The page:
Jets tackle Mekhi Becton warms up on the field before a game...

Jets tackle Mekhi Becton warms up on the field before a game against the Colts on Sept. 27, 2020 in Indianapolis. Credit: AP/Zach Bolinger

FLORHAM PARK, N.J. — It began with so much optimism, a player with a reputation as big as his 6-7, 363-pound frame, a man the Jets had hoped would solidify the left tackle position for a dozen or so years and provide the kind of quarterback protection needed for a championship run.

There was even a catchy nickname for Mekhi Becton. They called him “Big Ticket,” a nod to his excellence and ability to use his unusually quick feet and raw power to overwhelm pass rushers at the line of scrimmage. The Jets believed the Big Ticket would be their meal ticket along the offensive line.

But those hopes for a potential Hall of Fame career are now beginning to evaporate.

After missing all but one game in 2021 with a knee injury, Becton is now expected to miss this season with another knee problem. Becton suffered a bone chip in his kneecap that will require surgery, and coach Robert Saleh all but ruled him out for 2022 when he updated reporters after Tuesday’s practice.

Saleh was deeply distressed in delivering the news of Becton’s latest injury, but he injected at least a measure of hope for the future, something the 23-year-old tackle can latch onto as he faces a second straight year of life in the trainer’s room and off the field.

“We love Mekhi,” Saleh said. “We appreciate everything he’s done. His ride is not over. His story is not over.”

About the best thing Becton and the Jets have going for them is the luxury of time. He’s still very young, he’s still under contract through the 2023 season and another year after that if the Jets decide to exercise his fifth-year option. The talent is there, now it’s a matter of seeing whether he can physically recover from a second knee injury and can get into the kind of condition the Jets required for a long run as a productive player.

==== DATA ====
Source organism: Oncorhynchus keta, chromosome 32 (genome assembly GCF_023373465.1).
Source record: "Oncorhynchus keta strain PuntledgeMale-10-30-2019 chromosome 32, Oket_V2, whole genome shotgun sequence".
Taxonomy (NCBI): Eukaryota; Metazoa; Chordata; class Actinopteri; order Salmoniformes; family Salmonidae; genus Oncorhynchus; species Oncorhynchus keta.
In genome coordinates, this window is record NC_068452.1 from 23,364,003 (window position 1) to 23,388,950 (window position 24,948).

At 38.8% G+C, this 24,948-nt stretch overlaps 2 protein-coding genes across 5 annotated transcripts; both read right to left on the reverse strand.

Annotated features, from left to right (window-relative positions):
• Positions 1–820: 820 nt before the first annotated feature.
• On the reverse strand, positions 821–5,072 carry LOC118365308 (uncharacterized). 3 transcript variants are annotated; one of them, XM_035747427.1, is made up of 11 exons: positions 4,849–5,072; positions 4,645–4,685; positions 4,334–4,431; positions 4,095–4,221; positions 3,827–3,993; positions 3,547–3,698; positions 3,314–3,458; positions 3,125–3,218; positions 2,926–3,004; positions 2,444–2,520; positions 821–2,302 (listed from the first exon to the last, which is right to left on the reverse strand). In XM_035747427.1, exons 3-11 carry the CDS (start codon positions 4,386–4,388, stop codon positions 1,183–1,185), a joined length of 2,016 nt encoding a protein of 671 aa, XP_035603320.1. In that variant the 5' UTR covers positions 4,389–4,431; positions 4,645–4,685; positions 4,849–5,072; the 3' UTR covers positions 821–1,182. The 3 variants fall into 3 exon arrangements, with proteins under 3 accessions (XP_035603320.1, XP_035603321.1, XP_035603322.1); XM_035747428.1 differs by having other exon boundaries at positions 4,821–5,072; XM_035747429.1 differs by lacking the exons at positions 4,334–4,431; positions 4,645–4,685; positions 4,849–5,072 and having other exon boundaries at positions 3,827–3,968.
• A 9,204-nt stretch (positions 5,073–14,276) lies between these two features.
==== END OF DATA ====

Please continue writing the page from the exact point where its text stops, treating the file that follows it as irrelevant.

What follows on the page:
Becton is a big man who faces unique challenges in getting into football shape, and questions about his offseason training regimen bubbled up after he decided to spend most of his time in Dallas, in large part to be with his pregnant girlfriend through the birth of their first child. He reported to camp looking overweight, but he was in good enough shape to begin practicing.

Saleh decided during the offseason that Becton would switch to right tackle after George Fant played well in Becton’s absence last year and secured that spot as Zach Wilson’s blind-side protector. At one point in Monday’s practice, Becton was seen limping noticeably, and shortly thereafter, he could no longer perform and left the field with the training staff. Saleh was vague when asked about whether the injury occurred after he appeared hobbled and declined to second-guess the possibility further injury might have been avoided had he stopped practicing earlier.

None of it changes the fact that Becton’s star-crossed career took another major hit, as do the Jets’ hopes for an offensive transformation in Year 2 of the Wilson era.

“It sucks, man,” Wilson said of the injury.

Becton’s absence only underscored Wilson’s predicament; the defense would have had eight sacks of the quarterback in Tuesday’s practice.


General manager Joe Douglas was already in pursuit of tackle Duane Brown, arguably the best veteran option on the open market. That becomes an even bigger priority now that Becton is out, because fourth-year tackle Chuma Edoga isn’t good enough to consistently handle the league’s top-end pass rushers.

It is an overstatement to think that Becton’s injury alone is enough to sink the Jets’ season, when in reality every team — even Super Bowl-winning teams — must deal with injuries, often to key players. Saleh acknowledged as much on Tuesday, saying that it’s up to the Jets to make the necessary adjustments.

That said, Becton’s absence represents a significant hit to a team that figures to be better than last year’s 4-13 group. Wilson seems much more comfortable with the offense in Year 2, and he acknowledged Tuesday it’s his job to get the ball into his playmakers’ hands, regardless of who’s playing right tackle.

But it’s a lot easier to play quarterback when you’re not under duress, and as Tuesday’s practice showed, Wilson can only do so much if his protection breaks down.

It was an immediate reminder of how treacherous things can be now that they can no longer count on the Big Ticket. And they can only hope that one day, Becton can fulfill the promise the Jets once had in him. Promise that is now buckling again after another heartbreaking injury.